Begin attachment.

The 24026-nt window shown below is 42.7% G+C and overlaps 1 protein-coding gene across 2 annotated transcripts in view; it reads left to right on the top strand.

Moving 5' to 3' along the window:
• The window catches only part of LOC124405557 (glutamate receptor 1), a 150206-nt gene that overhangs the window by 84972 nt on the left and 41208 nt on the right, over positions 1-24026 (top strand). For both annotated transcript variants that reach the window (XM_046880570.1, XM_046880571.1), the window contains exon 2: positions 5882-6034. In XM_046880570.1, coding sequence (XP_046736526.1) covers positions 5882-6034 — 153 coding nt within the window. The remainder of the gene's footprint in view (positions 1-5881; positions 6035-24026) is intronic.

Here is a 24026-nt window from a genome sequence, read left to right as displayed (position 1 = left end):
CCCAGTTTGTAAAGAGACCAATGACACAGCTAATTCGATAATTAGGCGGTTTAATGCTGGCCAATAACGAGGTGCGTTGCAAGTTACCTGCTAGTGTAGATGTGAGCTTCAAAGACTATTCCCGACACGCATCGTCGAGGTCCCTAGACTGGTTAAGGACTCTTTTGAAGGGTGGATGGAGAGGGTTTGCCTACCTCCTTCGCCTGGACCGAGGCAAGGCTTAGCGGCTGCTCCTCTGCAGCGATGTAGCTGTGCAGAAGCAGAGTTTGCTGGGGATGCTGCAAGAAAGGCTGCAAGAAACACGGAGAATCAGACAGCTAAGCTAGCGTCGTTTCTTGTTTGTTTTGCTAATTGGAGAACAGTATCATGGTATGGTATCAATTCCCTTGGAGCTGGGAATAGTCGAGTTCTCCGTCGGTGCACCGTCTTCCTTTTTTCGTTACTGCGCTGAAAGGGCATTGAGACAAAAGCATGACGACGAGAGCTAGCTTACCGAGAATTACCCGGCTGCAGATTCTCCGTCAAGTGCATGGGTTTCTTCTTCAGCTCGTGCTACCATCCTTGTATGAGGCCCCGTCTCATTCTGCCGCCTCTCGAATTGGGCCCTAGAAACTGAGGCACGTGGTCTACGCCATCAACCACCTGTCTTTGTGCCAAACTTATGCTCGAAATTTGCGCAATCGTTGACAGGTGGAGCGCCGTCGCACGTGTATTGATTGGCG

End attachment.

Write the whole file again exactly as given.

The 24026-nt window shown below is 42.7% G+C and overlaps 1 protein-coding gene across 2 annotated transcripts in view; it reads left to right on the top strand.

Moving 5' to 3' along the window:
• The window catches only part of LOC124405557 (glutamate receptor 1), a 150206-nt gene that overhangs the window by 84972 nt on the left and 41208 nt on the right, over positions 1-24026 (top strand). For both annotated transcript variants that reach the window (XM_046880570.1, XM_046880571.1), the window contains exon 2: positions 5882-6034. In XM_046880570.1, coding sequence (XP_046736526.1) covers positions 5882-6034 — 153 coding nt within the window. The remainder of the gene's footprint in view (positions 1-5881; positions 6035-24026) is intronic.

Here is a 24026-nt window from a genome sequence, read left to right as displayed (position 1 = left end):
CCCAGTTTGTAAAGAGACCAATGACACAGCTAATTCGATAATTAGGCGGTTTAATGCTGGCCAATAACGAGGTGCGTTGCAAGTTACCTGCTAGTGTAGATGTGAGCTTCAAAGACTATTCCCGACACGCATCGTCGAGGTCCCTAGACTGGTTAAGGACTCTTTTGAAGGGTGGATGGAGAGGGTTTGCCTACCTCCTTCGCCTGGACCGAGGCAAGGCTTAGCGGCTGCTCCTCTGCAGCGATGTAGCTGTGCAGAAGCAGAGTTTGCTGGGGATGCTGCAAGAAAGGCTGCAAGAAACACGGAGAATCAGACAGCTAAGCTAGCGTCGTTTCTTGTTTGTTTTGCTAATTGGAGAACAGTATCATGGTATGGTATCAATTCCCTTGGAGCTGGGAATAGTCGAGTTCTCCGTCGGTGCACCGTCTTCCTTTTTTCGTTACTGCGCTGAAAGGGCATTGAGACAAAAGCATGACGACGAGAGCTAGCTTACCGAGAATTACCCGGCTGCAGATTCTCCGTCAAGTGCATGGGTTTCTTCTTCAGCTCGTGCTACCATCCTTGTATGAGGCCCCGTCTCATTCTGCCGCCTCTCGAATTGGGCCCTAGAAACTGAGGCACGTGGTCTACGCCATCAACCACCTGTCTTTGTGCCAAACTTATGCTCGAAATTTGCGCAATCGTTGACAGGTGGAGCGCCGTCGCACGTGTATTGATTGGCG